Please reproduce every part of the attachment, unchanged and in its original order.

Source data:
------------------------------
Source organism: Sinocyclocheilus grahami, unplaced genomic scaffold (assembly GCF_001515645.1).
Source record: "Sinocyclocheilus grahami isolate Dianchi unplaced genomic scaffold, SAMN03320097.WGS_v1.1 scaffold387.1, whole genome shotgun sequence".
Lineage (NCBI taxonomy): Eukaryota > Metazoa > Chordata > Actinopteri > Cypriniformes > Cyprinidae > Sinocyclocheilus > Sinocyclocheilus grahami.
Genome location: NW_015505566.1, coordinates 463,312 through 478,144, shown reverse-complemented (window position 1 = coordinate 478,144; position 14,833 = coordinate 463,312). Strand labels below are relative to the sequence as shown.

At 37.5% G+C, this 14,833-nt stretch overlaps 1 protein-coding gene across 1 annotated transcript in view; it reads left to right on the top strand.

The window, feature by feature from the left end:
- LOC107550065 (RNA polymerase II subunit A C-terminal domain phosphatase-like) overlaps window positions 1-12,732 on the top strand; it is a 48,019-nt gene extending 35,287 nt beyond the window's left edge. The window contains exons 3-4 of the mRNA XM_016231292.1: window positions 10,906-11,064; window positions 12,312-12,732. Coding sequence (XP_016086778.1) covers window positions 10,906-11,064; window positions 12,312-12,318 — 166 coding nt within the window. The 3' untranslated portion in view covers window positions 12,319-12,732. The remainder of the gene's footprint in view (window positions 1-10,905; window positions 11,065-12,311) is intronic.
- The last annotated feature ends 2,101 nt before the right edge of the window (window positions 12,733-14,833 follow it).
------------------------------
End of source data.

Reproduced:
Source organism: Sinocyclocheilus grahami, unplaced genomic scaffold (assembly GCF_001515645.1).
Source record: "Sinocyclocheilus grahami isolate Dianchi unplaced genomic scaffold, SAMN03320097.WGS_v1.1 scaffold387.1, whole genome shotgun sequence".
Lineage (NCBI taxonomy): Eukaryota > Metazoa > Chordata > Actinopteri > Cypriniformes > Cyprinidae > Sinocyclocheilus > Sinocyclocheilus grahami.
Genome location: NW_015505566.1, coordinates 463,312 through 478,144, shown reverse-complemented (window position 1 = coordinate 478,144; position 14,833 = coordinate 463,312). Strand labels below are relative to the sequence as shown.

At 37.5% G+C, this 14,833-nt stretch overlaps 1 protein-coding gene across 1 annotated transcript in view; it reads left to right on the top strand.

The window, feature by feature from the left end:
- LOC107550065 (RNA polymerase II subunit A C-terminal domain phosphatase-like) overlaps window positions 1-12,732 on the top strand; it is a 48,019-nt gene extending 35,287 nt beyond the window's left edge. The window contains exons 3-4 of the mRNA XM_016231292.1: window positions 10,906-11,064; window positions 12,312-12,732. Coding sequence (XP_016086778.1) covers window positions 10,906-11,064; window positions 12,312-12,318 — 166 coding nt within the window. The 3' untranslated portion in view covers window positions 12,319-12,732. The remainder of the gene's footprint in view (window positions 1-10,905; window positions 11,065-12,311) is intronic.
- The last annotated feature ends 2,101 nt before the right edge of the window (window positions 12,733-14,833 follow it).